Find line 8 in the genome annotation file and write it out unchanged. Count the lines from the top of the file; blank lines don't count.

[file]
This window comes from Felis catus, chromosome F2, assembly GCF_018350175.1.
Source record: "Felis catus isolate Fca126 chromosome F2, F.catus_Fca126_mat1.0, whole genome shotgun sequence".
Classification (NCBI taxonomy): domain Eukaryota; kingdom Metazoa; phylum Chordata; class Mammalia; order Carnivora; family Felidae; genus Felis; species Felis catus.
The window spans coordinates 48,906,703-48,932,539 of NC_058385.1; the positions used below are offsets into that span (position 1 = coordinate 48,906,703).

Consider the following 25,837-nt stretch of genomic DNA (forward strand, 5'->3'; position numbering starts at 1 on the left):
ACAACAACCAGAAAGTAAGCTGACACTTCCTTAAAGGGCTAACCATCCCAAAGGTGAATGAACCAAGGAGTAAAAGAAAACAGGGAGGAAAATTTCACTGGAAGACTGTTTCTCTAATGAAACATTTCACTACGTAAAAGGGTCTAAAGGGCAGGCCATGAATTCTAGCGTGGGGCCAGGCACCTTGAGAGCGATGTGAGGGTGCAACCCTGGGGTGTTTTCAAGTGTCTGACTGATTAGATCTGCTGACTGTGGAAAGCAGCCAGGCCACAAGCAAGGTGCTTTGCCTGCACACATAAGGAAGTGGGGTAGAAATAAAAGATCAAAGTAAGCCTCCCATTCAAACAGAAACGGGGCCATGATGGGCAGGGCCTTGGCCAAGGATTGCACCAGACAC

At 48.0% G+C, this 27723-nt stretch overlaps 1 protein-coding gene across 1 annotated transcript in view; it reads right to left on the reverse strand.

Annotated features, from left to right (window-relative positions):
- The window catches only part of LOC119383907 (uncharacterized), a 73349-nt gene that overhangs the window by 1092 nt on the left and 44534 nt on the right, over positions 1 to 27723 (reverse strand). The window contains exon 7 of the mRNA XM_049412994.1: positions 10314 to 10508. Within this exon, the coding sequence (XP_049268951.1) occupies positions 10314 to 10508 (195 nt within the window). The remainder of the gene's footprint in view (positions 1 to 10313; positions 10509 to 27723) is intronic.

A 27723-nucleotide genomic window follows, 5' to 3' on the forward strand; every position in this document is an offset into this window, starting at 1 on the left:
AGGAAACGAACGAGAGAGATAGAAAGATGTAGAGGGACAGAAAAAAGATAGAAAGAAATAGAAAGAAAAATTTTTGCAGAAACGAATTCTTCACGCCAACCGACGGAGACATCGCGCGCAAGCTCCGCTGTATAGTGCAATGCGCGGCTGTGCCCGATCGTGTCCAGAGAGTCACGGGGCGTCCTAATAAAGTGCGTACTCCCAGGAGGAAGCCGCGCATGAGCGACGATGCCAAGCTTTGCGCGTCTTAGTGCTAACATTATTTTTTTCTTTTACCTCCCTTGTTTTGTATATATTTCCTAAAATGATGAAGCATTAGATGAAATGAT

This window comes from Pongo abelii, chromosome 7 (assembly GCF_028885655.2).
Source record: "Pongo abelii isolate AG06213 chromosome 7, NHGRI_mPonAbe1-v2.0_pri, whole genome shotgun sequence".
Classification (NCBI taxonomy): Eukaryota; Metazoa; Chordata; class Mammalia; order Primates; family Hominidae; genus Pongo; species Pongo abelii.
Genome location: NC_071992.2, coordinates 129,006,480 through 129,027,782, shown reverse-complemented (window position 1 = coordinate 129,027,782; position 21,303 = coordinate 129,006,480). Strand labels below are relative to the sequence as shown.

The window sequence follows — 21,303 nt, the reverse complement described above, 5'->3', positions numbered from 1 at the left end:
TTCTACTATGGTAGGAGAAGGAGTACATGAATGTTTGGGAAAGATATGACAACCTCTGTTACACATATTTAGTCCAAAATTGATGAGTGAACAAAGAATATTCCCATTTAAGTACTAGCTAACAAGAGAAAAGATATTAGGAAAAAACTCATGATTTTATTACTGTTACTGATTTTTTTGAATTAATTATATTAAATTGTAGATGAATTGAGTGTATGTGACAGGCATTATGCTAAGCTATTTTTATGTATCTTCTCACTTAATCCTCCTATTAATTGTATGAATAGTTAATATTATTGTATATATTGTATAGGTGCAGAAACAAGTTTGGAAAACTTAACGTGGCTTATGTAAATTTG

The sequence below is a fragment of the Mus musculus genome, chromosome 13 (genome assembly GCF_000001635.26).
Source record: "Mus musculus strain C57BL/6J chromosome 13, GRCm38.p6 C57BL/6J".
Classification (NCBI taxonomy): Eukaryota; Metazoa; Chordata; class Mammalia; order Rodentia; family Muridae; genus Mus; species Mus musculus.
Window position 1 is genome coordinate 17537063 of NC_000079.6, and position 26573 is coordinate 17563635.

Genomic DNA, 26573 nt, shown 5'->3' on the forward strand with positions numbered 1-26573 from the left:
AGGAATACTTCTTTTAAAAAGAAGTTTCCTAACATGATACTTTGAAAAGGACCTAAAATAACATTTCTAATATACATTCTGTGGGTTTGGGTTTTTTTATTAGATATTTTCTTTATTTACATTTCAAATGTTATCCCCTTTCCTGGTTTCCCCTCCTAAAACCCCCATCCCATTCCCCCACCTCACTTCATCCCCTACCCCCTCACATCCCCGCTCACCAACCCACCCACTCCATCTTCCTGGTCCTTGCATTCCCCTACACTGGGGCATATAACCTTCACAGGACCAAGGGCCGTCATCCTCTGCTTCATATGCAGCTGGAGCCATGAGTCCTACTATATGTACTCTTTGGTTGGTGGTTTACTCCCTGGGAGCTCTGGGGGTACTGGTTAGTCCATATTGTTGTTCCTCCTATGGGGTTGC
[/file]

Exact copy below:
Annotated features, from left to right (window-relative positions):